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A conflict of interest is a personal interest or relationship that conflicts with the faithful performance of official duty. Under 18 U.S.C. § 208, a Federal employee is prohibited from participating personally and substantially in an official capacity in any particular matter in which, to his knowledge, he or any person whose interests are imputed to him under this statute has a financial interest, if the particular matter will have a direct and predictable effect on that interest.
- Participate: decision, approval, recommendation, investigation, or giving advice.
- Personally: directly, includes the participation of subordinates when actually directed by the employee.
- Substantially: of significance to the matter.
- Particular Matter: a matter that is focused upon the interests of specific persons, or a discrete and identifiable class of persons, does not include broad policy options or considerations directed toward the interest of a large and diverse group.
- Direct: a causal link between any decision or action in the matter and any expected effect of the matter on the financial interest.
- Predictable: a real, as opposed to speculative possibility, that the matter will affect the financial interest (the magnitude of the gain or loss is immaterial).
- Financial Interest: any current or contingent ownership, equity, or security interest in real or personal property, or a business, such as:
- Ownership of financial instruments or investments such as stocks, bonds, mutual funds, or real estate.
- Salary, indebtedness, or a job offer.
- Imputed Interests: the financial interests of the employee's:
- Minor children
- General partner
- Organization in which the employee serves as an employee, officer, etc.
Organization with which the employee is negotiating for or has and arrangement concerning prospective employment.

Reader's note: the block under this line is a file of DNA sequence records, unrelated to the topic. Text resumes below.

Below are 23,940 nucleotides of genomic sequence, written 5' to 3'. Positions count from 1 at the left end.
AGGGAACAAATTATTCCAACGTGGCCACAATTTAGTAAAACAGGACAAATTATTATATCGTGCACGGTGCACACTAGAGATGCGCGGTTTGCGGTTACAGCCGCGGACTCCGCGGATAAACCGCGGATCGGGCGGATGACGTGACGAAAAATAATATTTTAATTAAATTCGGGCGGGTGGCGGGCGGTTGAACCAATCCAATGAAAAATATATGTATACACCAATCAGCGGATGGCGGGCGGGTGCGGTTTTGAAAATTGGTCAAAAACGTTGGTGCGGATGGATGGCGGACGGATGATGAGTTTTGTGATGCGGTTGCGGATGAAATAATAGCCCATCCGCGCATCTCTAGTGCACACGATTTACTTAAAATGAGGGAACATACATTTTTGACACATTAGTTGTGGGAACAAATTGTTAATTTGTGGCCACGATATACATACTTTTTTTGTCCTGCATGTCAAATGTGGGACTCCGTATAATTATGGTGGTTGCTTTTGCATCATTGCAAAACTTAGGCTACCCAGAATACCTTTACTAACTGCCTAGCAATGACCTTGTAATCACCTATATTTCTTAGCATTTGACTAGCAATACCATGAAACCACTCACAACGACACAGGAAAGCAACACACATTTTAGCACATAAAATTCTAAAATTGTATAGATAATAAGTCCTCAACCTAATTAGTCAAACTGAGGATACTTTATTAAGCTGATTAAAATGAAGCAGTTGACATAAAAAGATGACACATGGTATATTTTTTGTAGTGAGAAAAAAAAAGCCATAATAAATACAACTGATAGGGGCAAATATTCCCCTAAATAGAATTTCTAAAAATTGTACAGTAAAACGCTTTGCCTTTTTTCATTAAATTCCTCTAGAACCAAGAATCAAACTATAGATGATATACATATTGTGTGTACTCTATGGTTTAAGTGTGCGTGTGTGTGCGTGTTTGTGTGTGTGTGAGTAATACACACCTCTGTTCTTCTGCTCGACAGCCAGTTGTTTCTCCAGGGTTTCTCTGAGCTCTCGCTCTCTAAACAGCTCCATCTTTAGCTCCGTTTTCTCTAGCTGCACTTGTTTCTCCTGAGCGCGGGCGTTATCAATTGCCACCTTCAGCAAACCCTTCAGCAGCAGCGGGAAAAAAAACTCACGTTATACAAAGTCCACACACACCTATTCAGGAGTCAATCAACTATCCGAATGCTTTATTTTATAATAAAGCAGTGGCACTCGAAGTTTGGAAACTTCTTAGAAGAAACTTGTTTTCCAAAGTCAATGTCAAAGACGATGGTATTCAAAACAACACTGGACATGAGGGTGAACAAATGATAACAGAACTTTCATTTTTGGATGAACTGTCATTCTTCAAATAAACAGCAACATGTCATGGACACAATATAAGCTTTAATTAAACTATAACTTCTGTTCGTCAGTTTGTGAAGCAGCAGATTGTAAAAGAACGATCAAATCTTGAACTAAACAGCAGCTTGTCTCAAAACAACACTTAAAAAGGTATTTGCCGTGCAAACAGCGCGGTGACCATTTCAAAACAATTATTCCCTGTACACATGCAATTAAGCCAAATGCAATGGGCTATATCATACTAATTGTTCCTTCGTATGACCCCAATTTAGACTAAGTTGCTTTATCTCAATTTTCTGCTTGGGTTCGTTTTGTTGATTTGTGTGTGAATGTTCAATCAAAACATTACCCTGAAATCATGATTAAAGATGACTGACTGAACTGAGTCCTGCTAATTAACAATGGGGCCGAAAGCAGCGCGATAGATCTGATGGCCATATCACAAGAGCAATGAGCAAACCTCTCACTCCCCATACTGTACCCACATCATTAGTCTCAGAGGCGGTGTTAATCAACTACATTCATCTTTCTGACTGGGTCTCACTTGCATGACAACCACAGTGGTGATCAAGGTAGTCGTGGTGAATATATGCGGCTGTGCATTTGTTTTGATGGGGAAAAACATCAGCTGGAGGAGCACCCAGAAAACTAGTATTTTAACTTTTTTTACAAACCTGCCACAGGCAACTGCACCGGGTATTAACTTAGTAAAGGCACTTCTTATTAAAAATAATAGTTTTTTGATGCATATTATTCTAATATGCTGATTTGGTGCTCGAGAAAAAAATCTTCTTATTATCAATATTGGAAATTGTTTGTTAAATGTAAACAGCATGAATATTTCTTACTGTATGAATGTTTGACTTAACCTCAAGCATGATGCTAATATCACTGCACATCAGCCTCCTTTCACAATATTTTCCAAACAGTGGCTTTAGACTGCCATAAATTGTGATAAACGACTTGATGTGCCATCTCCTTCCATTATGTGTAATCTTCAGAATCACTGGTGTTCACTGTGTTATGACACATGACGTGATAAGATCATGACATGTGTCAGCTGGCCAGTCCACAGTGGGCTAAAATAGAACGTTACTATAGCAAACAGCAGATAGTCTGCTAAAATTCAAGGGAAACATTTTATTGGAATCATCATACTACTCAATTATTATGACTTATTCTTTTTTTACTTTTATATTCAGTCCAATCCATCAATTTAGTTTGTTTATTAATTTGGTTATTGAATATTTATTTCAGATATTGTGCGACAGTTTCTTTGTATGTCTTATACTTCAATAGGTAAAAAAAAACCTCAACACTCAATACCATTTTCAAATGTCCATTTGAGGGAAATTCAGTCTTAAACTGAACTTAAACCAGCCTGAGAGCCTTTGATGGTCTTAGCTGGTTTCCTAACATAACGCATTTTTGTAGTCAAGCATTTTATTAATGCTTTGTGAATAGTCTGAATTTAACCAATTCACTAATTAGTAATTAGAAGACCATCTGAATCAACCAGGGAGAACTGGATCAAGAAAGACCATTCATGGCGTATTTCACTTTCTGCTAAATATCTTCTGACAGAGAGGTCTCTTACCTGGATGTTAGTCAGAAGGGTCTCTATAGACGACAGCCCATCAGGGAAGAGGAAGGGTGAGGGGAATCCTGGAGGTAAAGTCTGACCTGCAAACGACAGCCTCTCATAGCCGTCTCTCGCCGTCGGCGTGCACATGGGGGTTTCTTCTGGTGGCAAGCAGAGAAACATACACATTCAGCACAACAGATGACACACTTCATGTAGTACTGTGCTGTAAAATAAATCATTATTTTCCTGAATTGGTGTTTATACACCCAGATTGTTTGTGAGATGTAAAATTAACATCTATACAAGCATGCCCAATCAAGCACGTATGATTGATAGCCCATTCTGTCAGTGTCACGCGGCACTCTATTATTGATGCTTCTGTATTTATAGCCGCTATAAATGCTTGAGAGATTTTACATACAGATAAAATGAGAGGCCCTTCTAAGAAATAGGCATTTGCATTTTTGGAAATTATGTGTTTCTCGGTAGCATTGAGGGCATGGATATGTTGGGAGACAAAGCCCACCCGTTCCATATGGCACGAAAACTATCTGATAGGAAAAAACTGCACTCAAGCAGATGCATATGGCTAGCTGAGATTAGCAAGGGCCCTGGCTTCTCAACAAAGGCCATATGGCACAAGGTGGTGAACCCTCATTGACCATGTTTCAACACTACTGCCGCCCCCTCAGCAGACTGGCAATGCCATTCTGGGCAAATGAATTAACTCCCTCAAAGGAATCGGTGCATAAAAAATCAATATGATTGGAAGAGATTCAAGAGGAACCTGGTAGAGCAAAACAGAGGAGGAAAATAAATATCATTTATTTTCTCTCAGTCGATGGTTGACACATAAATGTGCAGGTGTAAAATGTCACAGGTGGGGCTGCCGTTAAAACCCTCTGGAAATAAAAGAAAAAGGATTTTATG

Under 5 C.F.R. § 2635.502, Federal employees are required to consider whether their impartiality would be questioned whenever their involvement in a particular matter involving specific parties might affect certain personal or business relationships. If a particular matter involving specific parties is likely to have a direct and predictable effect on the financial interests of a member of the employee's household, or if a person with whom the employee has a "covered relationship" is or represents a party to such matter, the employee must consider whether a reasonable person would question the employee's impartiality in the matter. An employee has a covered relationship with:
- a person with whom the employee has or seeks a business, contractual, or other financial relationship
- a person who is a member of the employee's household or is a relative with whom the employee has a close personal relationship
- a person for whom the employee's spouse, parent, or dependent child serves or seeks to serve as an officer, director, trustee, general partner, agent, attorney, consultant, contractor, or employee
- any person for whom the employee has within the last year served as an officer, director, trustee, general partner, agent, attorney, consultant, contractor, or employee
- any organization (other than a political party) in which the employee is an active participant
Executive Order 13490 requires every full-time political appointee, appointed on or after January 20, 2009, to sign an Ethics Pledge. Under the Ethics Pledge, if an appointee served as a registered lobbyist at any time during the two years prior to appointment, the appointee cannot serve in an executive agency for a period of two years after he lobbied that particular agency. Even if not barred from serving in an agency (e.g., because the appointee lobbied the legislative branch only), the Ethics Pledge requires a two-year disqualification from the particular matters and specific issue areas on which the appointee lobbied. In addition, all appointees must be disqualified for two years from particular matters involving specific parties in which a former employer or former client is or represents a party. Also, the Ethics Pledge generally prohibits an employee from having a meeting or communication with a former employer or former client concerning any matter unless the meeting involves multiple parties. The appointee's Designated Agency Ethics Official may waive one or more of these restrictions.
Depending on the situation, additional restrictions may apply; and Federal employees, whether currently in, entering, or leaving the Government, may be required to take actions to resolve or mitigate actual or the appearance of conflicts of interest. Therefore, it is imperative that employees consult with their agency ethics counselors on these issues.